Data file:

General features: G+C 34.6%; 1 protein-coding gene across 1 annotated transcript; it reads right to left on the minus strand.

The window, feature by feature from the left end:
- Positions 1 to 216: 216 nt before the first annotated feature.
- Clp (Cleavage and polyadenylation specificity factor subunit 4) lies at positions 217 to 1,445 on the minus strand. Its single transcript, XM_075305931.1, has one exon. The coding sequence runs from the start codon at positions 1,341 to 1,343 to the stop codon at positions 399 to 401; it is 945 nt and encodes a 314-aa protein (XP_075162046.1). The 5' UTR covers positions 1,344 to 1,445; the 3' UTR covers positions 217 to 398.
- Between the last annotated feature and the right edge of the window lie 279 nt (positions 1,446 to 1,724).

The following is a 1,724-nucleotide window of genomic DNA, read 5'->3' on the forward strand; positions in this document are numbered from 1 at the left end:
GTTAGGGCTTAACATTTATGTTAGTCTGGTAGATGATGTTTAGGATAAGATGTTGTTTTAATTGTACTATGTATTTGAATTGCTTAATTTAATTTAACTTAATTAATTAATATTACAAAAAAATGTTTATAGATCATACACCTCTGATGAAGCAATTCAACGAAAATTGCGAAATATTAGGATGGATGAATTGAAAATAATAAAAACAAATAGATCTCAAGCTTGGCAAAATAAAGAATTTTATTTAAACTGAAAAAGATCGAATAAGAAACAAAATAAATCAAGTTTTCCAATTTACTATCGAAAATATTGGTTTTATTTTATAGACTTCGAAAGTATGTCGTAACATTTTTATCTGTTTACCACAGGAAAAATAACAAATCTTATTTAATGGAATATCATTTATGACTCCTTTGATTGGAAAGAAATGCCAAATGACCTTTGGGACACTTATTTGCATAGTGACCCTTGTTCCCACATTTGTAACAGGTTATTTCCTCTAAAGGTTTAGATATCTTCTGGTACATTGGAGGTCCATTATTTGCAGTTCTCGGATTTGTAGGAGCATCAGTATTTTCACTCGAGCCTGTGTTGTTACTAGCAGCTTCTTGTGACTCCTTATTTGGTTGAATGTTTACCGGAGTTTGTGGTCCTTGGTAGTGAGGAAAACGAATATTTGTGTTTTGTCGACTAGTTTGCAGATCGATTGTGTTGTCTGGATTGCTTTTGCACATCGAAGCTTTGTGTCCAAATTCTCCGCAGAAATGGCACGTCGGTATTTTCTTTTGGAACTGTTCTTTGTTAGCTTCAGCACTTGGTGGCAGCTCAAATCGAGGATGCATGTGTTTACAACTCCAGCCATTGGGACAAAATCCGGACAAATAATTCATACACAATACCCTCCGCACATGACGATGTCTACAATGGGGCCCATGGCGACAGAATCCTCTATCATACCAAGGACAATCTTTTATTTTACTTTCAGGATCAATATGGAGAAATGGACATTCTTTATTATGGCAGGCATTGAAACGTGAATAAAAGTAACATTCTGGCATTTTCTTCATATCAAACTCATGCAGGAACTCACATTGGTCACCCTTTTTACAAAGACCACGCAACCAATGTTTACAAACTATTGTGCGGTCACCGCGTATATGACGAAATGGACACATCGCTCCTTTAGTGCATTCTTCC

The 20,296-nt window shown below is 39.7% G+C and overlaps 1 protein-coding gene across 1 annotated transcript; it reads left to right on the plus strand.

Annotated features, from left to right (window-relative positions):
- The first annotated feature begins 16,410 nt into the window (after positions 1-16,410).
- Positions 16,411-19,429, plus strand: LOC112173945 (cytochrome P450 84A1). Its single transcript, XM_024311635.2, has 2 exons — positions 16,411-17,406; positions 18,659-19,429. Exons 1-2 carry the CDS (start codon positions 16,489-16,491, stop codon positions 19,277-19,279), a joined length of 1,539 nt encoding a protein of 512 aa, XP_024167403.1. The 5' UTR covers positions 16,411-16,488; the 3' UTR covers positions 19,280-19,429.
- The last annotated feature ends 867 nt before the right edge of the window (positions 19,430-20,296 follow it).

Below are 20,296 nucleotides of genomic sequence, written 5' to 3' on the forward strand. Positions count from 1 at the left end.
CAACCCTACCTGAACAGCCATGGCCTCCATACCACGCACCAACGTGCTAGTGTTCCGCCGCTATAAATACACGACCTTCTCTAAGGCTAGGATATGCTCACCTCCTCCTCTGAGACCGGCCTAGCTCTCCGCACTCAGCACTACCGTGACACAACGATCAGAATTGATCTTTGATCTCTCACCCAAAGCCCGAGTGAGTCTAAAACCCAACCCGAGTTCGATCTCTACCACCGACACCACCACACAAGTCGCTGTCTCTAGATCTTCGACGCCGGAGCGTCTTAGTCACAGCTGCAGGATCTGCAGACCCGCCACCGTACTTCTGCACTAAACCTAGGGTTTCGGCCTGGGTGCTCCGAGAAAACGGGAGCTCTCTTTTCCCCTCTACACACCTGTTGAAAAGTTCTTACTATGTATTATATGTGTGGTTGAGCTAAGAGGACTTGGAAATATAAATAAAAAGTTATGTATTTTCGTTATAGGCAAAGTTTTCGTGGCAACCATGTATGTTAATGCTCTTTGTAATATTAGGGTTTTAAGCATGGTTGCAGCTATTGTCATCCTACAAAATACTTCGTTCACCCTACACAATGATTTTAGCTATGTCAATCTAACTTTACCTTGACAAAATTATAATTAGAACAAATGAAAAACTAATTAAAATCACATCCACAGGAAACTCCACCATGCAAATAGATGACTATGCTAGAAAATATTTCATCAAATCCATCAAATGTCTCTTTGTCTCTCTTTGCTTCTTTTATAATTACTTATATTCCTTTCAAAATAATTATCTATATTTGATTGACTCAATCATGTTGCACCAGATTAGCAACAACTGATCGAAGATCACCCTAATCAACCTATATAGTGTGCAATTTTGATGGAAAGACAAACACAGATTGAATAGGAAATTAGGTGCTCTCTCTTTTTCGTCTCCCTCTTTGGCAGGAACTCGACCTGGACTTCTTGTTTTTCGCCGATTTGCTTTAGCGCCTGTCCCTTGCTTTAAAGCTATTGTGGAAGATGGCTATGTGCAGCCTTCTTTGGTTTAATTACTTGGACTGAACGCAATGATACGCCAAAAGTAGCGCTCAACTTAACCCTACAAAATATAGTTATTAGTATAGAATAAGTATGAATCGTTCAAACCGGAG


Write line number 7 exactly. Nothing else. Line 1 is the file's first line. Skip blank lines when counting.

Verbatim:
GTTAGGGCTTAACATTTATGTTAGTCTGGTAGATGATGTTTAGGATAAGATGTTGTTTTAATTGTACTATGTATTTGAATTGCTTAATTTAATTTAACTTAATTAATTAATATTACAAAAAAATGTTTATAGATCATACACCTCTGATGAAGCAATTCAACGAAAATTGCGAAATATTAGGATGGATGAATTGAAAATAATAAAAACAAATAGATCTCAAGCTTGGCAAAATAAAGAATTTTATTTAAACTGAAAAAGATCGAATAAGAAACAAAATAAATCAAGTTTTCCAATTTACTATCGAAAATATTGGTTTTATTTTATAGACTTCGAAAGTATGTCGTAACATTTTTATCTGTTTACCACAGGAAAAATAACAAATCTTATTTAATGGAATATCATTTATGACTCCTTTGATTGGAAAGAAATGCCAAATGACCTTTGGGACACTTATTTGCATAGTGACCCTTGTTCCCACATTTGTAACAGGTTATTTCCTCTAAAGGTTTAGATATCTTCTGGTACATTGGAGGTCCATTATTTGCAGTTCTCGGATTTGTAGGAGCATCAGTATTTTCACTCGAGCCTGTGTTGTTACTAGCAGCTTCTTGTGACTCCTTATTTGGTTGAATGTTTACCGGAGTTTGTGGTCCTTGGTAGTGAGGAAAACGAATATTTGTGTTTTGTCGACTAGTTTGCAGATCGATTGTGTTGTCTGGATTGCTTTTGCACATCGAAGCTTTGTGTCCAAATTCTCCGCAGAAATGGCACGTCGGTATTTTCTTTTGGAACTGTTCTTTGTTAGCTTCAGCACTTGGTGGCAGCTCAAATCGAGGATGCATGTGTTTACAACTCCAGCCATTGGGACAAAATCCGGACAAATAATTCATACACAATACCCTCCGCACATGACGATGTCTACAATGGGGCCCATGGCGACAGAATCCTCTATCATACCAAGGACAATCTTTTATTTTACTTTCAGGATCAATATGGAGAAATGGACATTCTTTATTATGGCAGGCATTGAAACGTGAATAAAAGTAACATTCTGGCATTTTCTTCATATCAAACTCATGCAGGAACTCACATTGGTCACCCTTTTTACAAAGACCACGCAACCAATGTTTACAAACTATTGTGCGGTCACCGCGTATATGACGAAATGGACACATCGCTCCTTTAGTGCATTCTTCC